FAS expression is stimulated by estrogen in both endometrial and breast cancer cells (51). However, this increase is probably associated with the establishment of the primary tumor as the presence of estrogen and progesterone receptors in tumors provide better prognostic for the patients than those expressing HER2/neu (63,68).

Correlative associations between FAS expression and poor prognosis for patients were also observed in non-hormone-dependent cancers (6971) as well as with metastasis (72).

In metastatic renal cancer, FAS expression is strongly induced compared to non-transformed tumors (73). In human pancreatic cells, invasiveness was abolished by C75, a synthetic FAS inhibitor possibly through downregulation of HER2/neu and/or STAT3 phosphorylation (72). In a mouse model of spontaneous melanoma metastasis, direct IP injection of Orlistat, a natural FAS inhibitor, inhibits metastasis in lymph nodes by more than 50% (75). In xenograft models of advanced colon cancer, inhibition of FAS decreased hepatic metastasis (76,77) implicating AKT downstream of FAS. Inhibition of FAS also attenuates the activation of the MET receptor and FAK, two proteins implicated in adhesion, migration and invasion of cancer cells (60).

The above studies point to a key role of FAS in cancer progression, probably through modulation of lipid raft formation leading to activation of EGFR, HER2/neu and MET. Consequently, downstream signaling pathways are activated increasing nuclear localization of SREBP1c activating FAS and other lipogenic genes describing a positive feedback loop.

5. Implication of stearoyl CoA desaturase 1

An increased content of MUFAs has been observed in transformed cells suggesting a role for SCD1 in tumorigenesis (9). The fatty acid profile and particularly the balance between saturated fatty acids (SFA) and MUFA can be used as predictor for breast cancer (7880). It was recently demonstrated that silencing of SCD1 in breast cancer cells does not affect cell viability but inhibits cell cycle progression (81). In these conditions, expressions of key proteins involved in cell cycle progression are decreased. The degree of SCD1 inhibition appears directly correlated with inhibition of cancer cells proliferation (19) decreasing the amount of SFA (SCD1 substrates), the main inhibitors of ACC (82).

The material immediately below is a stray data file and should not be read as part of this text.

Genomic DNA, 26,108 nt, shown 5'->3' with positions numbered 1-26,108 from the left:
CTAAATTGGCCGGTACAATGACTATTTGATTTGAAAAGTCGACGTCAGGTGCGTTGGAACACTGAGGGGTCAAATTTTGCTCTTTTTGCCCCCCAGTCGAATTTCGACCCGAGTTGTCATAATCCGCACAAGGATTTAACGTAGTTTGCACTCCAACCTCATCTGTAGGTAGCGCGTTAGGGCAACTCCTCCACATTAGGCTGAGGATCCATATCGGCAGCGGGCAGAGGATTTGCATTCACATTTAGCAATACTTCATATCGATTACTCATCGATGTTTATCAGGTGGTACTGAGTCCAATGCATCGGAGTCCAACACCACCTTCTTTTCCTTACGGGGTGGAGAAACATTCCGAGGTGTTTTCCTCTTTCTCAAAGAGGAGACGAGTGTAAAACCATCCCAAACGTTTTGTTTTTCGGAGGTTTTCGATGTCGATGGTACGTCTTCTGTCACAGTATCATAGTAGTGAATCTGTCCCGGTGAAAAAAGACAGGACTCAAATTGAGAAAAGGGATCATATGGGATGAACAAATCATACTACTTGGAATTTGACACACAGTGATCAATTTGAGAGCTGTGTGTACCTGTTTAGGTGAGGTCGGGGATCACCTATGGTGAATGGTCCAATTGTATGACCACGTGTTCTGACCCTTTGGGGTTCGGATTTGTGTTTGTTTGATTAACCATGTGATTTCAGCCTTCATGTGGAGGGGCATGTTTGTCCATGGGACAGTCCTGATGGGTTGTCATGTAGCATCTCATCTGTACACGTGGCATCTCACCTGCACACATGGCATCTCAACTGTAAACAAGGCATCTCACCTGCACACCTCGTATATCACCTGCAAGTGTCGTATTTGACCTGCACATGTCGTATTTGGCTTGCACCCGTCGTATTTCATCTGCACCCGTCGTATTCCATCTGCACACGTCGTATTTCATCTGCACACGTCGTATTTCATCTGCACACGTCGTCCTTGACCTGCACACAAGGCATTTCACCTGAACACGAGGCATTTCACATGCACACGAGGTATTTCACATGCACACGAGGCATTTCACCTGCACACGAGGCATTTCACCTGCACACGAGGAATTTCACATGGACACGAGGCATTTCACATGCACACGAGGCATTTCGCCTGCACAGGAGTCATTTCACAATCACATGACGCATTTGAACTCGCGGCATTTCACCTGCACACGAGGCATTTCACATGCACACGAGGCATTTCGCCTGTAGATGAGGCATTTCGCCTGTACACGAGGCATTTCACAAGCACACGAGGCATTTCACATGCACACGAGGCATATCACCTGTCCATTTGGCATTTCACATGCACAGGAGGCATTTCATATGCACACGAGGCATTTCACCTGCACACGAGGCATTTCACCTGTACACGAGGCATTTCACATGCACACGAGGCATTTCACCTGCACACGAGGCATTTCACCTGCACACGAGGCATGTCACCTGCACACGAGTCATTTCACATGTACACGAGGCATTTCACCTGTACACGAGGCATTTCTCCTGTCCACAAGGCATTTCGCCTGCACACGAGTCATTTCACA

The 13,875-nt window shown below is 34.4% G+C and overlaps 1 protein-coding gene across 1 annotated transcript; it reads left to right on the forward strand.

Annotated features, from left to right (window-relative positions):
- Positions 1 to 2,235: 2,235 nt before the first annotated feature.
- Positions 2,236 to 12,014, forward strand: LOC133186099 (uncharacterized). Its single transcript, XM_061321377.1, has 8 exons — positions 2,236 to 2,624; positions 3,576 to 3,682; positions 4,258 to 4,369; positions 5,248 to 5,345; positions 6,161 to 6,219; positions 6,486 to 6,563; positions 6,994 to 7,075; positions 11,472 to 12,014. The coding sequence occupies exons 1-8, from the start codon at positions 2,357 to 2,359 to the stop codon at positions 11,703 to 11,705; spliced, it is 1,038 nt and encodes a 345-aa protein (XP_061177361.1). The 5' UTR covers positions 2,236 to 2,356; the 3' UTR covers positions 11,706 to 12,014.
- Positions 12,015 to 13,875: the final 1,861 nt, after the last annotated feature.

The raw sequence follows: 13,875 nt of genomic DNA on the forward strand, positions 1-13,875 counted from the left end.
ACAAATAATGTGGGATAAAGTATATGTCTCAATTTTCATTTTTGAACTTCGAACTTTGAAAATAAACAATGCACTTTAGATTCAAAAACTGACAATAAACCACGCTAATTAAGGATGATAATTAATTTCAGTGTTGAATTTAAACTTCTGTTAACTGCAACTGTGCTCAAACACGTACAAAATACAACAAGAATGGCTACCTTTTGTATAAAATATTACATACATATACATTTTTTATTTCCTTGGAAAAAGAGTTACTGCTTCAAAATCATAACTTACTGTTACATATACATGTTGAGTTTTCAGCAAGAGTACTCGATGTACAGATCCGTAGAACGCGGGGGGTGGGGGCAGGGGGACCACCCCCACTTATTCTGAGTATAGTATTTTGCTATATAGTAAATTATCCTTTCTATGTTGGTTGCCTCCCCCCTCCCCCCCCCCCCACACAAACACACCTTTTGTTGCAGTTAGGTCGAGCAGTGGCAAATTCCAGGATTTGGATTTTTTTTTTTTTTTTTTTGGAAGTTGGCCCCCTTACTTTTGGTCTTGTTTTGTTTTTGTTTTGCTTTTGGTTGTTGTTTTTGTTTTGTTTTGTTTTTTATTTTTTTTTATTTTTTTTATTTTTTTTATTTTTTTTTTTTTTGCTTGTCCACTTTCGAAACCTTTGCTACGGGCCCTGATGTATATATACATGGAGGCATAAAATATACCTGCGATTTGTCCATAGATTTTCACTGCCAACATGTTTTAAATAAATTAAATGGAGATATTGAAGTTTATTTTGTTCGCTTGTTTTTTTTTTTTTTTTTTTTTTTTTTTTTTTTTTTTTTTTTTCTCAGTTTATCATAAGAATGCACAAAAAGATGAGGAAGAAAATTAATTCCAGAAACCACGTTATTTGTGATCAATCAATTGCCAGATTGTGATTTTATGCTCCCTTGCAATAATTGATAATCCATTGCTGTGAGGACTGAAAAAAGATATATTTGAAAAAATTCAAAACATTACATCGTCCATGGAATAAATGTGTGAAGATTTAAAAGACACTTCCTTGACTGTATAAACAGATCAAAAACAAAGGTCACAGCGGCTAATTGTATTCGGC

Others studies point for a role of SCD1 in cancer progression and metastasis (Table II). It was shown that MUFA content in cholesterol esters is associated with higher death rate in cancer patients (83) while elevated levels of oleic acid were observed in breast cancers with metastasis (84), suggesting an increased activity of SCD1. Low content of stearic acid (SCD1 substrate) in phosphatodylcholine were also measured in breast tumors associated with subsequent metastasis (9). In breast adipose tissues, no difference in MUFA content was observed between benign tumors and normal tissues, but a positive correlation was observed between MUFA concentration and metastasis (85). Alteration of SFA/MUFA ratio in breast tumors does not reflect the dietary intake of patients but rather the change in fatty acid metabolism in cells (86) underlying a role for de novo synthesized MUFA and SCD1.

Table II

Role of SCD1 in metastatic cancers.

Table II

Role of SCD1 in metastatic cancers.

RoleType of cancerSystemImplicated mechanismsRefs.
Fatty acid desaturationGeneralPatient(83)
Formation of palmitoleate and oleateBreast cancersPatients(9,7880,8386)
MDA-MB-231 GSK3β/β-catenin(81)
MDA-MB-435, MDA-MB-468, SKBR3, BT-474(11)
Lung cancerSV40-WI38PPARγ(18)

In lung adenocarcinomas, SCD1 knockdown inhibits AKT phosphorylation and activity (20) known to be associated with cancer progression (87). Silencing SCD1 in SV40-transformed lung fibroblasts and in breast cancer cells inhibits GSK3β phosphorylation (20).

Consequently, nuclear β-catenin translocation is decreased leading to lower expression of cyclin D1 and vimentin, two proteins associated with a mesenchymal phenotype (88). Silencing SCD1 in MCF7 and MDA-MB-231 breast cancer cells also increased E-cadherin expression associated with changes in cellular morphological aspects and decreased migration (81). It was also shown that palmitoleic acid (SCD1 product) is required to modify Wnt proteins leading to activation of the Wnt signaling pathway (89).

In breast cancer cells, we observed that the induction of β-catenin nuclear translocation by TGFβ is abrogated upon SCD1 silencing (Mounier et al, unpublished data). TGFβ acts as a tumor suppressor, but when cells become resistant to its action, it acts as a potent stimulator of malignant conversion (32). TGF-β activates SCD1 expression through a Smad-dependent pathway (88). Constitutive activation of the EGF signaling pathways through the ErbB receptors has been associated with metastasis and poor prognostic for patients (91). Paradoxally, incubation of breast cancer cells with oleic acid inhibits the expression of HER2/neu suggesting an anti-metastatic effect of the product of SCD1 (92).